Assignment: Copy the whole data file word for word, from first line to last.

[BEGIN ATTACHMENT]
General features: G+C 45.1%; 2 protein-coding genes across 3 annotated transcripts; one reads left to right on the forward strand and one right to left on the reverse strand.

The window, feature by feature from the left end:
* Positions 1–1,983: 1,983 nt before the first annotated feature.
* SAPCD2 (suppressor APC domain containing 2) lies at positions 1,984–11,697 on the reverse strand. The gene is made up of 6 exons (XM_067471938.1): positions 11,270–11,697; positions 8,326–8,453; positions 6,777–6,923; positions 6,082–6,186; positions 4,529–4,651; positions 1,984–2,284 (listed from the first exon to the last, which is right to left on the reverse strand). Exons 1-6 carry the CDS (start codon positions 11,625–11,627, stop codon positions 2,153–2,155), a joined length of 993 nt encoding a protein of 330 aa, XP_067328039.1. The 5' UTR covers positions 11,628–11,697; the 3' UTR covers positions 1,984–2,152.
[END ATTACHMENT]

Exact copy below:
General features: G+C 45.1%; 2 protein-coding genes across 3 annotated transcripts; one reads left to right on the forward strand and one right to left on the reverse strand.

The window, feature by feature from the left end:
* Positions 1–1,983: 1,983 nt before the first annotated feature.
* SAPCD2 (suppressor APC domain containing 2) lies at positions 1,984–11,697 on the reverse strand. The gene is made up of 6 exons (XM_067471938.1): positions 11,270–11,697; positions 8,326–8,453; positions 6,777–6,923; positions 6,082–6,186; positions 4,529–4,651; positions 1,984–2,284 (listed from the first exon to the last, which is right to left on the reverse strand). Exons 1-6 carry the CDS (start codon positions 11,625–11,627, stop codon positions 2,153–2,155), a joined length of 993 nt encoding a protein of 330 aa, XP_067328039.1. The 5' UTR covers positions 11,628–11,697; the 3' UTR covers positions 1,984–2,152.